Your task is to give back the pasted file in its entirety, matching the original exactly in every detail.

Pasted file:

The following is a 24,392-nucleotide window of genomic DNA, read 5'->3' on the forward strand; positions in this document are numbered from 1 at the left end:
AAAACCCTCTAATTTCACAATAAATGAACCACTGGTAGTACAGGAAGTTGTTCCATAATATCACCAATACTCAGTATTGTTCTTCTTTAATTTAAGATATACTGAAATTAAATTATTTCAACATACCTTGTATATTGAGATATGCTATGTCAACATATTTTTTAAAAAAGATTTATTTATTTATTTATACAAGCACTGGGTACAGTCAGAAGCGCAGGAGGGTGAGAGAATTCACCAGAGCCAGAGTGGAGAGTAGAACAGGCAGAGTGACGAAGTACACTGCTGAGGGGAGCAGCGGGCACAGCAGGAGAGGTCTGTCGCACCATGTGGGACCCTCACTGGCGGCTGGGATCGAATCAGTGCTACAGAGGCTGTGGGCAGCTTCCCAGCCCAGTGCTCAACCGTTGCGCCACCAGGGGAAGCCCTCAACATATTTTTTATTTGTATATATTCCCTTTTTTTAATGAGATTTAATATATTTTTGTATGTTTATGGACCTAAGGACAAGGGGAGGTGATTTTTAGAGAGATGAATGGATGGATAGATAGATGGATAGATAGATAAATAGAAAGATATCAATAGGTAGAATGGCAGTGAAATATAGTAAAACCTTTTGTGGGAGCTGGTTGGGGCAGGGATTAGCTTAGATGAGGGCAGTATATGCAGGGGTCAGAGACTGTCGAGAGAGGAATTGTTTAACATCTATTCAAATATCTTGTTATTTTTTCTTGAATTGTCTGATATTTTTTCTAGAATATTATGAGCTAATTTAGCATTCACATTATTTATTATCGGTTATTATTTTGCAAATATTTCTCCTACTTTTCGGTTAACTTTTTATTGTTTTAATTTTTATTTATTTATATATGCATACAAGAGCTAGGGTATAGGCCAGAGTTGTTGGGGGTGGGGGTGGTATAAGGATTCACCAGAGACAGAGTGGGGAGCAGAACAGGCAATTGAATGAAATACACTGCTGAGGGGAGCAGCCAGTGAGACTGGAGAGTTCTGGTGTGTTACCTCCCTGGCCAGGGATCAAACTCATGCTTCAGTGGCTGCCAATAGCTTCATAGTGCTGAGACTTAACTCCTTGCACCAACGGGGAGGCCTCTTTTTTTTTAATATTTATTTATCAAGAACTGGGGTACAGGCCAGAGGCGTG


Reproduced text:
The following is a 24,392-nucleotide window of genomic DNA, read 5'->3' on the forward strand; positions in this document are numbered from 1 at the left end:
AAAACCCTCTAATTTCACAATAAATGAACCACTGGTAGTACAGGAAGTTGTTCCATAATATCACCAATACTCAGTATTGTTCTTCTTTAATTTAAGATATACTGAAATTAAATTATTTCAACATACCTTGTATATTGAGATATGCTATGTCAACATATTTTTTAAAAAAGATTTATTTATTTATTTATACAAGCACTGGGTACAGTCAGAAGCGCAGGAGGGTGAGAGAATTCACCAGAGCCAGAGTGGAGAGTAGAACAGGCAGAGTGACGAAGTACACTGCTGAGGGGAGCAGCGGGCACAGCAGGAGAGGTCTGTCGCACCATGTGGGACCCTCACTGGCGGCTGGGATCGAATCAGTGCTACAGAGGCTGTGGGCAGCTTCCCAGCCCAGTGCTCAACCGTTGCGCCACCAGGGGAAGCCCTCAACATATTTTTTATTTGTATATATTCCCTTTTTTTAATGAGATTTAATATATTTTTGTATGTTTATGGACCTAAGGACAAGGGGAGGTGATTTTTAGAGAGATGAATGGATGGATAGATAGATGGATAGATAGATAAATAGAAAGATATCAATAGGTAGAATGGCAGTGAAATATAGTAAAACCTTTTGTGGGAGCTGGTTGGGGCAGGGATTAGCTTAGATGAGGGCAGTATATGCAGGGGTCAGAGACTGTCGAGAGAGGAATTGTTTAACATCTATTCAAATATCTTGTTATTTTTTCTTGAATTGTCTGATATTTTTTCTAGAATATTATGAGCTAATTTAGCATTCACATTATTTATTATCGGTTATTATTTTGCAAATATTTCTCCTACTTTTCGGTTAACTTTTTATTGTTTTAATTTTTATTTATTTATATATGCATACAAGAGCTAGGGTATAGGCCAGAGTTGTTGGGGGTGGGGGTGGTATAAGGATTCACCAGAGACAGAGTGGGGAGCAGAACAGGCAATTGAATGAAATACACTGCTGAGGGGAGCAGCCAGTGAGACTGGAGAGTTCTGGTGTGTTACCTCCCTGGCCAGGGATCAAACTCATGCTTCAGTGGCTGCCAATAGCTTCATAGTGCTGAGACTTAACTCCTTGCACCAACGGGGAGGCCTCTTTTTTTTTAATATTTATTTATCAAGAACTGGGGTACAGGCCAGAGGCGTG